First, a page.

First it was a shooting, then it was an "act of terrorism", then it was updated to just plain terrorism, without the quotes. As for the shooters, the information was just as misleading, first they were unidentified, then Muslim, then it was 1 Muslim and 1 Quebecer, and in the end it was just one Quebecer.
As if that wasn't bad enough, throughout the day, every news article I've seen was littered with racist comments. Especially the ones from TVA's Facebook page.
So instead of sitting there being appalled all by myself, I figured I'd share some of the worst ones I came across with you.
A fatal police shooting in CDN-NDG has the community reeling. The Quebec Coroner's Office has confirmed to MTL Blog that a 41-year-old man named Sheffield Matthews was shot and killed by SPVM officers in the early morning of Thursday, October 29.
Several reports, including a statement from the borough mayor, have identified Matthews as Black.
Preliminary information published by the Bureau des enquêtes indépendantes (BEI) on Thursday indicates that a call was made at around 5:50 a.m. to report a man "in a state of crisis." The police arrived at the scene and saw the man, who allegedly approached the car armed with a knife.
The information submitted to the BEI suggests that the officers remained in their patrol car until the man allegedly approached another car that had a driver in it.
When police then approached him, according to the account, he "allegedly ran towards the police, still in possession of a knife."
"The policemen then fired and fatally wounded him."
The BEI made clear at the time it released this preliminary information, however, that its investigators still needed to confirm it is "accurate."
The borough mayor of CDN-NDG condemned the shooting
Sue Montgomery, mayor of the Côte-des-Neiges–Notre-Dame-de-Grâce borough, condemned the shooting in a Facebook post.
Angered by the death of Matthews at the hands of police officers, Montgomery said that "the senseless killing of people of colour needs to end. Systemic racism is undeniable. It is present in the SPVM and in all facets of our society."
Montgomery underlined the need for the SPVM to improve its relations with the community and put the Plante administration on blast for the recent loss of a local police station.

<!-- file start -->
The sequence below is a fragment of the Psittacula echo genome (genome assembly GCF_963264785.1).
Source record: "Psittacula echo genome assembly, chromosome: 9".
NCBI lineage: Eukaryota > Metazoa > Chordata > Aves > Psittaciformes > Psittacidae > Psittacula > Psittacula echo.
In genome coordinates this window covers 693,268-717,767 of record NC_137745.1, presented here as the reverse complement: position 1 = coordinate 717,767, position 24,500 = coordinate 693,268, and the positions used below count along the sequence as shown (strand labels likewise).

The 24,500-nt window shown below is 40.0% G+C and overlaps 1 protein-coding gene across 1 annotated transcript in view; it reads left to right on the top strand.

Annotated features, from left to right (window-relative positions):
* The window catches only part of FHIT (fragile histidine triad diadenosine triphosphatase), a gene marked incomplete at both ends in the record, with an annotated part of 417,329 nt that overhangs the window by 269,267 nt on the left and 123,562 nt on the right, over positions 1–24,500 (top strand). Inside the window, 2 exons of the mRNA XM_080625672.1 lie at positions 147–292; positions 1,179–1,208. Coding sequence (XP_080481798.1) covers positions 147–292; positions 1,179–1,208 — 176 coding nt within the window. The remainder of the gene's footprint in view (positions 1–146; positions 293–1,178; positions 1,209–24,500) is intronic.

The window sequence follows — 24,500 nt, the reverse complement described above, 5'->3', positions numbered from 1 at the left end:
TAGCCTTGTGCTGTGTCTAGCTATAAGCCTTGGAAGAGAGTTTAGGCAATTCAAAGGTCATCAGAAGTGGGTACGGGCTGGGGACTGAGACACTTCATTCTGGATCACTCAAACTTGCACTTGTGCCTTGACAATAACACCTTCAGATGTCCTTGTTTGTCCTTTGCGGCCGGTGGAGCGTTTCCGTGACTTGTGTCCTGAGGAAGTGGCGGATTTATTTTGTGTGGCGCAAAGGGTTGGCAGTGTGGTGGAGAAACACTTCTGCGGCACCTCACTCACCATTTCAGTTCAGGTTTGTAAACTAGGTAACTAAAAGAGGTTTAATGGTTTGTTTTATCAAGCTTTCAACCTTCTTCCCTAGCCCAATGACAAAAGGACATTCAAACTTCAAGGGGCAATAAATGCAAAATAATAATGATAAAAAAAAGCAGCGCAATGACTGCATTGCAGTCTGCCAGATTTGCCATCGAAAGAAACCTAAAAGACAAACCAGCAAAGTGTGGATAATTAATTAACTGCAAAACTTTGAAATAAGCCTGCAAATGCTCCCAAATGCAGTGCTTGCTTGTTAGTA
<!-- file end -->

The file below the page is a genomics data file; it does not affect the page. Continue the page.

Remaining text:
"What we need is police accountability. The SPVM is accountable to the municipal council and to all Montrealers," she said.
"What we need is long-awaited action on combatting racial and social profiling. We need to end discriminatory street checks that target racialized people."
An investigation is ongoing
The BEI assigned eight investigators to the case. The bureau has also called upon the Sûreté du Québec as a "support force" during the investigations.
A detailed report from the coroner's office is also forthcoming.
The BEI is asking anyone who might've witnessed the event to file a report with its investigators.
It's the kind of headline you may think is a joke, but it's very real.
Two days ago a man named Ryon Edwards was bored, so he started a Facebook event called "Shoot At Hurricane Irma". But what started as a joke quickly gained attention, and soon there were 50,000 people attending the event.
So now, the Florida’s Pasco County Police actually had to issue a warning to residents asking them not to shoot guns at the hurricane. They even went on to explain that bullets “won’t make it turn around.”
Because that's apparently something people need to be told.
Not only that, but police are warning that shooting at the hurricane can actually be pretty dangerous. They even posted a Graphic explaining that if you shoot at a hurricane, the bullets can come back.
Pride Montreal tripled its security budget this year in light of the possibility of potential terrorist attacks, reports La Presse.
For example, concrete blocks on Saint Catherine St. (hidden inside sleek black boxes) were set up as a barrier to vehicles entering The Village.
The SPVM is quite aware of the possibility of a terrorist attack in Montreal and have been providing festival-organizers with strategies to prevent a vehicle-related attack.
When speaking to La Presse, the SPVM said it was confident current measures will be enough to respond to a potential terrorist attack.
Unfortunately, major Montreal events aren't getting any funding from the city for these extra security measures.
Since road-blocks and similar safety measures are being set up to protect citizens of Montreal, it does make sense that the municipal government would fit the bill, as some business leaders are pushing for.
But regardless of who's paying for it, rest a little easier knowing that Montreal is prepared for potential terrorist attack. I know I'll be having a happier Pride weekend with this in mind.
With so many terrorist attacks happening around the world lately, it's no surprise that the city of Montreal is a little nervous considering how many large public events are taking place in the city this summer.
That's why the Montreal Police has issued a document with recommendations and preventative measures to make the city's outdoor venues safer.
Last year in Nice a terrorist crashed a 19 tonne cargo truck into a crowd celebrating Bastille Day in Nice, killing 86 peopleand injuring 434 others. Since then, there have been similar attack in London, Berlin, and Stockholm.
The police want the city to install large concrete blocks to protect pedestrian areas, which would eventually be replaced with retractable hydraulic poles.
The rest of the recommendations include avoiding metal fencing, implementing emergency evacuation plans, and installing some infrastructure to secure the sites.